Begin (Vivi)Section 1: Lupton, Ellen, Thinking With Type, (New York: Princeton Architectural Press, 2004), 29.::::::::::::::::::::“In the early 1990s, as digital design tools began supporting the seamless reproduction and integration of media, many designers grew dissatisfied with clean, unsullied surfaces, seeking instead to plunge the letter into the harsh and caustic world of physical processes. Letters, which for centuries had sought perfection in ever more exact technologies, became scratched, bent, bruised, and polluted.+++++++++++++++++++++++++++++++++++++++++++++++++++++++++
++++++Barry Deck’s typeface Template Gothic, designed in 1990, is based on letters drawn with a plastic stencil. The typeface thus refers to a process that is at once mechanical and manual. […]” [italics mine]::::::::::::::::::End (Vivi)Section 1&&&&&&&&&&&&&&&&Begin (Vivi)Section 2: Foster, Hal, The Return of the Real, (Cambridge: MIT Press/October Books, 1996), 63-66&&&&&&&&&&&&&&&&&&&&&“In time, however, seriality could not be avoided, and this recognition led to demonstrations and counter-demonstrations of its logic. Consider, for example, how Rauschenberg tests this logic in Factum I and II (1957), each canvas filled with found images and aleatory gestures that are repeated, imperfectly, in the other. Yet not until minimalism and pop is serial production made consistently integral to the technical production of the work of art. More than any mundane content, this integration makes such art “signify in the same mode as objects in their everydayness, that is, in their latent systematic.” And more than any cool sensibility, this integration severs such art not only from artistic subjectivity (perhaps the last transcendental order of art) but also from representational models. In this way minimalism rids art of the anthropomorphic and the representational not through anti-illusionist ideology so much as through serial production. For abstraction tends only to sublate representation, to preserve it in cancellation, whereas repetition, the (re)production of simulacra, tends to subvert representation, to undercut its referential logic. (In future histories of artistic paradigms, repetition, not abstraction, may be seen to supersede representation—or at least to disrupt it most effectively.)++++++++++++++++++++++++++++++++++++++++++++++++++++++++++++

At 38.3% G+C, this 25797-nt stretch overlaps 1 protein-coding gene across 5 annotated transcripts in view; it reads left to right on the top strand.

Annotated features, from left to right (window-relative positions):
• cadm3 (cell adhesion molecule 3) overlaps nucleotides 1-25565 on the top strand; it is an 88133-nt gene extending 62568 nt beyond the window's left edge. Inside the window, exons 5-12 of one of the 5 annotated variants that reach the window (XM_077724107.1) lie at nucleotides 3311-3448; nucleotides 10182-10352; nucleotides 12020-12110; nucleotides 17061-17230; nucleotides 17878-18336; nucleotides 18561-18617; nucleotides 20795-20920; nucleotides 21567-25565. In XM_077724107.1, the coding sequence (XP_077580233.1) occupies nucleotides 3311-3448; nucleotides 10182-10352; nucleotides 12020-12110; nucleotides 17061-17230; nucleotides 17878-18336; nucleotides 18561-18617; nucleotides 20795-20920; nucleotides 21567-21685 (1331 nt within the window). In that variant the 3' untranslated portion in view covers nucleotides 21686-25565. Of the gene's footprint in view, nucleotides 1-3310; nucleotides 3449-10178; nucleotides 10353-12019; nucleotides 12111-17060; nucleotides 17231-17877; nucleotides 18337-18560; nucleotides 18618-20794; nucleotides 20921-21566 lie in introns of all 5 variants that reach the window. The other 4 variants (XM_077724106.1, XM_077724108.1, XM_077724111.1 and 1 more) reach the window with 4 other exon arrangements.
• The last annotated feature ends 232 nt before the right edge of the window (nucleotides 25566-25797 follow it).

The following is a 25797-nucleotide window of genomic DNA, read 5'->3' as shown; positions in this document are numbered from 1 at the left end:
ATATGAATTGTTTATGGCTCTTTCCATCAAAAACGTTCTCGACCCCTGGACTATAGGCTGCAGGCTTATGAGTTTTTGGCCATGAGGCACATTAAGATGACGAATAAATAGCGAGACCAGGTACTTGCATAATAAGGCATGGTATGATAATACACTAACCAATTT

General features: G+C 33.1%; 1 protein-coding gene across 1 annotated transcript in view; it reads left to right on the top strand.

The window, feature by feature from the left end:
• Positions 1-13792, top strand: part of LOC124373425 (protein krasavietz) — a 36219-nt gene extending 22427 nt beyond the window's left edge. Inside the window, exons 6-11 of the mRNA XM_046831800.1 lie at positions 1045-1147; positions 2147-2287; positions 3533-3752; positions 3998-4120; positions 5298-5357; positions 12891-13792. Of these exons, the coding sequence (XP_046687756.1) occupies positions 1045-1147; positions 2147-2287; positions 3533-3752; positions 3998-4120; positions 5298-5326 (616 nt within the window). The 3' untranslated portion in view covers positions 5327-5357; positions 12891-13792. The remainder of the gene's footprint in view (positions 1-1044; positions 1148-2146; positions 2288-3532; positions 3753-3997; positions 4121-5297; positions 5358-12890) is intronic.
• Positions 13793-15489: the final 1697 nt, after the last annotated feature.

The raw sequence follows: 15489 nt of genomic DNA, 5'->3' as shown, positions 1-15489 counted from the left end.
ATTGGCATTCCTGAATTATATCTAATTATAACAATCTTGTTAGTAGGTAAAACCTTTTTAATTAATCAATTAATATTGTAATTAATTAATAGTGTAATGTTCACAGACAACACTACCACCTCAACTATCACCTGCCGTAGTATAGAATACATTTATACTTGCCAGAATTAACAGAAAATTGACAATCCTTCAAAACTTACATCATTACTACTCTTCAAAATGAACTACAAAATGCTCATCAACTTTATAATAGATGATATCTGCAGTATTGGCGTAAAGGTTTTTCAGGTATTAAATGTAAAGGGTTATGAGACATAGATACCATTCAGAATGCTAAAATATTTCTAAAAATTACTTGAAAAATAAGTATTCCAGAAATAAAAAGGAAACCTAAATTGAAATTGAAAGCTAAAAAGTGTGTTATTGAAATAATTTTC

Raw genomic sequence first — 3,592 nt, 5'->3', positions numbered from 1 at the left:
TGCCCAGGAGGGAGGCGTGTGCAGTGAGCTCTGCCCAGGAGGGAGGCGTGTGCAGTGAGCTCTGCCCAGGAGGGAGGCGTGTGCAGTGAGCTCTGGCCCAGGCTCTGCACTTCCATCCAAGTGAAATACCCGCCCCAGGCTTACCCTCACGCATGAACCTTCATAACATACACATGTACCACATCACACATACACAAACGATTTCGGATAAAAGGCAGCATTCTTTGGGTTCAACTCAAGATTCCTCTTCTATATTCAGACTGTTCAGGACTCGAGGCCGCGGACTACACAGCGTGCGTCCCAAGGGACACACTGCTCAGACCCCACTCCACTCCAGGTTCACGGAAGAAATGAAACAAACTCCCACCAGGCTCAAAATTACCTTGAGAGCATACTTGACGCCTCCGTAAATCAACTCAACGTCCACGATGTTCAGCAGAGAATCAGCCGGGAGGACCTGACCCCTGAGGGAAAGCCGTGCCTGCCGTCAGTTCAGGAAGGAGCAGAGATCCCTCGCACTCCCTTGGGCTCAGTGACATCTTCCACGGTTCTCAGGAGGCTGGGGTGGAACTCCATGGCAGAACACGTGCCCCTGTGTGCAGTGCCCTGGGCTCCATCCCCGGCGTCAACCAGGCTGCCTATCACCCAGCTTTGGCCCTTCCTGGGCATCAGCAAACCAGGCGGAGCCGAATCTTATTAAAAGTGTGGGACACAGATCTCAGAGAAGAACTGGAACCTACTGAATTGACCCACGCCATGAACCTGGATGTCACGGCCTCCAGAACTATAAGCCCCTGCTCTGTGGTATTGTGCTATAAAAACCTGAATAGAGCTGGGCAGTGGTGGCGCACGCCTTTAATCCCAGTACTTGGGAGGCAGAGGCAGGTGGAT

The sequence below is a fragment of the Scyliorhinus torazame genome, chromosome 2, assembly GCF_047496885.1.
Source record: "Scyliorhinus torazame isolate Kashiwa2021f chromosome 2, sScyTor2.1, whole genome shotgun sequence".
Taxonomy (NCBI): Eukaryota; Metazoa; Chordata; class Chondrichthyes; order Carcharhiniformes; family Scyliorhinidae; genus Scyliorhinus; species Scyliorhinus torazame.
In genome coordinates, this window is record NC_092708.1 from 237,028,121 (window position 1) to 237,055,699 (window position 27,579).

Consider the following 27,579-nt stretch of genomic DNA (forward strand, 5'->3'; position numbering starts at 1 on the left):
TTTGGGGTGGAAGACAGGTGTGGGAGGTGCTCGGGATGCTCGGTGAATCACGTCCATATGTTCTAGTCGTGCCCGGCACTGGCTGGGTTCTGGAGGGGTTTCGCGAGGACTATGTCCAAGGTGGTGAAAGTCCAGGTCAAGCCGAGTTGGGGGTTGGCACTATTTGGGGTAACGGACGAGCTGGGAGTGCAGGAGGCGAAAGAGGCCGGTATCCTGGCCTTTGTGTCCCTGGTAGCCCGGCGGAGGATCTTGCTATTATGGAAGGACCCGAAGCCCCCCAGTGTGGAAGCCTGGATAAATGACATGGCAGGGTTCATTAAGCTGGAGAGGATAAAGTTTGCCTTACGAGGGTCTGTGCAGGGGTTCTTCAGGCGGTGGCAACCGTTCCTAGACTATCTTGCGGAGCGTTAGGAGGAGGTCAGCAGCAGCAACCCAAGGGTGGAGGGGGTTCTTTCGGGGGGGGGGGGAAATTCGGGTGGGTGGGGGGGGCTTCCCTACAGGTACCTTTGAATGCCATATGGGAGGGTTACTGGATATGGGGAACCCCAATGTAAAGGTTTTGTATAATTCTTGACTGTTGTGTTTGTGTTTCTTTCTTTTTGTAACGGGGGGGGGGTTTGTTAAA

++++++++++Since the Industrial Revolution a contradiction has existed between the craft basis of visual art and the industrial order of social life. Much sculpture since Rodin seeks to resolve this contradiction between “individual aesthetic creation” and “collective social production,” especially in the turn to processes like welding and paradigms like the readymade. With minimalism and pop this contradiction is at once so attenuated (as in the minimalist concern with nuances of perception) and so collapsed (as in the Warholian motto “I want to be a machine”) that it stands revealed as a principal dynamic of modern art. In this regard, too, the seriality of minimalism and pop is indicative of advanced-capitalist production and consumption, for both register the penetration of industrial modes into spheres (art, leisure, sport) that were once removed from them. […] Both minimalism and pop resist some aspects of this logic, exploit others (like mechanization and standardization), and foretell still others. For in serial production a degree of difference between commodity-signs becomes necessary; this distinguishes it from mass production. Indeed, in our political economy of commodity-signs it is difference that we consume.”::::::::::::::::::::::::End (Vivi)Section 2:::::::::::::::::::::::::

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